W. Eugene Smith Quotes

Photography is a small voice, at best, but sometimes one photograph, or a group of them, can lure our sense of awareness.

What use having a great depth of field, if there is not an adequate depth of feeling?

Never have I found the limits of the photographic potential. Every horizon, upon being reached, reveals another beckoning in the distance. Always, I am on the threshold.

The world just does not fit conveniently into the format of a 35mm camera.

Hardening of the categories causes art disease.

Passion is in all great searches and is necessary to all creative endeavors.

I try to take what voice I have and I give it to those who don’t have one at all.


I didn’t write the rules. Why would I follow them?

The journalistic photographer can have no other than a personal approach; and it is impossible for him to be completely objective. Honest—yes. Objective—no.

If I can get them to think, get them to feel, get them to see, then I’ve done about all that I can as a teacher.

My photographs at best hold only a small length, but through them I would suggest and criticize and illuminate and try to give compassionate understanding.

I think photojournalism is documentary photography with a purpose.

Available light is any damn light that is available!

In music I still prefer the minor key, and in printing I like the light coming from the dark. I like pictures that surmount the darkness, and many of my photographs are that way. It is the way I see photographically. For practical reasons, I think it looks better in print too.

Negatives are the notebooks, the jottings, the false starts, the whims, the poor drafts, and the good draft but never the completed version of the work The print and a proper one is the only completed photograph, whether it is specifically shaded for reproduction, or for a museum wall.

I’ve never made any picture, good or bad, without paying for it in emotional turmoil.

I can’t stand these damn shows on museum walls with neat little frames, where you look at the images as if they were pieces of art. I want them to be pieces of life!

…and each time I pressed the shutter release it was a shouted condemnation hurled with the hope that the picture might survive through the years, with the hope that they might echo through the minds of men in the future – causing them caution and remembrance and realization.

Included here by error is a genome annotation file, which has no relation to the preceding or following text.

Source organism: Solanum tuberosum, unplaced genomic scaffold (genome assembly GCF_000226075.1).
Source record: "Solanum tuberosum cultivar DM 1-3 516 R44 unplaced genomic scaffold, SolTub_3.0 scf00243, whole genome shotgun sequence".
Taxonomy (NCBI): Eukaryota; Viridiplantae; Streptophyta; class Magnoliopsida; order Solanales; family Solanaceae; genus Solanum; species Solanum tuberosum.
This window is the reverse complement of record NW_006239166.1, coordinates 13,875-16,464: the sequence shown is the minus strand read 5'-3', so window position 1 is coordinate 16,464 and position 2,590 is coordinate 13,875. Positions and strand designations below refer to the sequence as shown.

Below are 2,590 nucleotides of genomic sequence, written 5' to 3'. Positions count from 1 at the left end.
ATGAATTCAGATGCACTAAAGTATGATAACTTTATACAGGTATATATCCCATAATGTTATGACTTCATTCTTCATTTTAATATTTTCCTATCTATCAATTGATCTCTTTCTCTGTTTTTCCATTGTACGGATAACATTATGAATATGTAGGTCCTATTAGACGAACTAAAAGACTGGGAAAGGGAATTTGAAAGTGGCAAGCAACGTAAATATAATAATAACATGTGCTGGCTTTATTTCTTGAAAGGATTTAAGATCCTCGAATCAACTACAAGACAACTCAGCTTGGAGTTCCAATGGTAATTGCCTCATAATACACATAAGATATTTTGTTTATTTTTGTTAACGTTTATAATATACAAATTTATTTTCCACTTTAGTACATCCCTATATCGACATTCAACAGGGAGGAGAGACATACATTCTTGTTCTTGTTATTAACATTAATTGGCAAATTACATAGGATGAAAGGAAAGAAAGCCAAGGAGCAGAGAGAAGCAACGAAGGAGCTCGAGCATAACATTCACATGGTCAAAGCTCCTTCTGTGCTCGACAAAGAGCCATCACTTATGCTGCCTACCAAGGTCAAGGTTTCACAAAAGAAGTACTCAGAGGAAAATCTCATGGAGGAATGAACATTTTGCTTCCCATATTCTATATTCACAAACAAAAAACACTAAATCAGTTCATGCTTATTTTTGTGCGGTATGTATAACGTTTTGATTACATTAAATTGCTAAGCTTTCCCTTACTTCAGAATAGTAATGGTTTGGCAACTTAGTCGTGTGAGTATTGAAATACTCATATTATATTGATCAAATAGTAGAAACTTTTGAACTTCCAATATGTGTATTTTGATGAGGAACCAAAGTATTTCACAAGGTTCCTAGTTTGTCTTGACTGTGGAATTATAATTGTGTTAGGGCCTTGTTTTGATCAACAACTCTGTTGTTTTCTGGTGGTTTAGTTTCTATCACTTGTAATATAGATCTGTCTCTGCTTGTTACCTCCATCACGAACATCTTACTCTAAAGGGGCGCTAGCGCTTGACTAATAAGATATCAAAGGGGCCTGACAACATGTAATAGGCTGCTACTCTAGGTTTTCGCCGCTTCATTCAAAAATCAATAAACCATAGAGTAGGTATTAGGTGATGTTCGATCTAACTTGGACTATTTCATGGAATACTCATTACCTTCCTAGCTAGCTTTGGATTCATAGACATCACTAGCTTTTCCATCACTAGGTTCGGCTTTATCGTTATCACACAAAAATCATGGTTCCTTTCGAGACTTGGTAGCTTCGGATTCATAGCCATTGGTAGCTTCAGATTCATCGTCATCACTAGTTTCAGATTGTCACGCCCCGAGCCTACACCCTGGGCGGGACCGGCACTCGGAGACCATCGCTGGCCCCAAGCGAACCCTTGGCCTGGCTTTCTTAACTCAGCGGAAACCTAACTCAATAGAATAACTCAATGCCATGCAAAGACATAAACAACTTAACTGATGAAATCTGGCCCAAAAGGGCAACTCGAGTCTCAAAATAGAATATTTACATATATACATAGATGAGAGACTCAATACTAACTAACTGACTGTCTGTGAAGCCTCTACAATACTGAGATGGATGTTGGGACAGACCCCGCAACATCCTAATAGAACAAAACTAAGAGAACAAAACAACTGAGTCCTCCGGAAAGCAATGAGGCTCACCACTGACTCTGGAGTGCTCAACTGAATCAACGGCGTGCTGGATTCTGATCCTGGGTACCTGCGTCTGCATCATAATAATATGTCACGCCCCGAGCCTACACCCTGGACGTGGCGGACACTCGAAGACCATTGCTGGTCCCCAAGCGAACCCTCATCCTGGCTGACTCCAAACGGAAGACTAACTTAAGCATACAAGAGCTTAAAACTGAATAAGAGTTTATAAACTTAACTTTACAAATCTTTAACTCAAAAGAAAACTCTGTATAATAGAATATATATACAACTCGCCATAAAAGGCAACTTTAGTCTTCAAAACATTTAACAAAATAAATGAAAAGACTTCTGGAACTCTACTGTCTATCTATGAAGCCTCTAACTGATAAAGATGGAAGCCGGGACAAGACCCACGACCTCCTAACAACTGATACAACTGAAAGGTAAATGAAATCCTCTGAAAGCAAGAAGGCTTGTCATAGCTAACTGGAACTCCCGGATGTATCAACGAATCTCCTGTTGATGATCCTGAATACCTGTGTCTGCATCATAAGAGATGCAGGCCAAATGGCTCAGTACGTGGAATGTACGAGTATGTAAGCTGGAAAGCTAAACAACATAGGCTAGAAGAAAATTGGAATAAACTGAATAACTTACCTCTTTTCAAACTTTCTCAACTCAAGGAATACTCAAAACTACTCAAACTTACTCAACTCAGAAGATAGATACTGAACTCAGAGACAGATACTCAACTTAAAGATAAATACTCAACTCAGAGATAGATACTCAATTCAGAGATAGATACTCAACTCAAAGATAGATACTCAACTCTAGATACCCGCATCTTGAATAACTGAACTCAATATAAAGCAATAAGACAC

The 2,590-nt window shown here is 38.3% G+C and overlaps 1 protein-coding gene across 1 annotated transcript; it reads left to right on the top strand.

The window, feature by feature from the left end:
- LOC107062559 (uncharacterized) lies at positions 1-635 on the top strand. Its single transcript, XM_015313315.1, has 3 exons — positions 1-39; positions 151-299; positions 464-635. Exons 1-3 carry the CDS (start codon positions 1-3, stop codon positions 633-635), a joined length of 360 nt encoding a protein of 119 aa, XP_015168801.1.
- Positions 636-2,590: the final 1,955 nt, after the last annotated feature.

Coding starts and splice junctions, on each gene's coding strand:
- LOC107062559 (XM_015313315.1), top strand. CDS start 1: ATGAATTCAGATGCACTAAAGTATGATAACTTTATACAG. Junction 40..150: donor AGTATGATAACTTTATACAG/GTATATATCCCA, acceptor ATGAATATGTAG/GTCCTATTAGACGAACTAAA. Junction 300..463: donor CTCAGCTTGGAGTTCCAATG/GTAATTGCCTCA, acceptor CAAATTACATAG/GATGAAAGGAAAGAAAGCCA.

My camera, my intentions stopped no man from falling. Nor did they aid him after he had fallen. It could be said that photographs be damned for they bind no wounds. Yet, I reasoned, if my photographs could cause compassionate horror within the viewer, they might also prod the conscience of that viewer into taking action.

You can’t photograph if you’re not in love.

What’s the best type of light? Why that would be available light… and by available light I mean any damn light is available.

I am constantly torn between the attitude of the conscientious journalist who is a recorder and interpreter of the facts and of the creative artist who often is necessarily at poetic odds with the literal facts.

With considerable soul searching, that to the utmost of my ability, I have let truth be the prejudice.

The first word I would remove from the folklore of journalism is the word objective.

I was after a set of pictures, so that when people looked at them they would say, ‘This is war’-that the people who were in the war would believe that I had truthfully captured what they had gone through I worked in the framework that war is horrible. I want to carry on what I have tried to do in these pictures. War is a concentrated unit in the world and these things are clearly and cleanly seen. Things like race prejudice, poverty, hatred and bigotry are sprawling things in civilian life, and not so easy to define as war.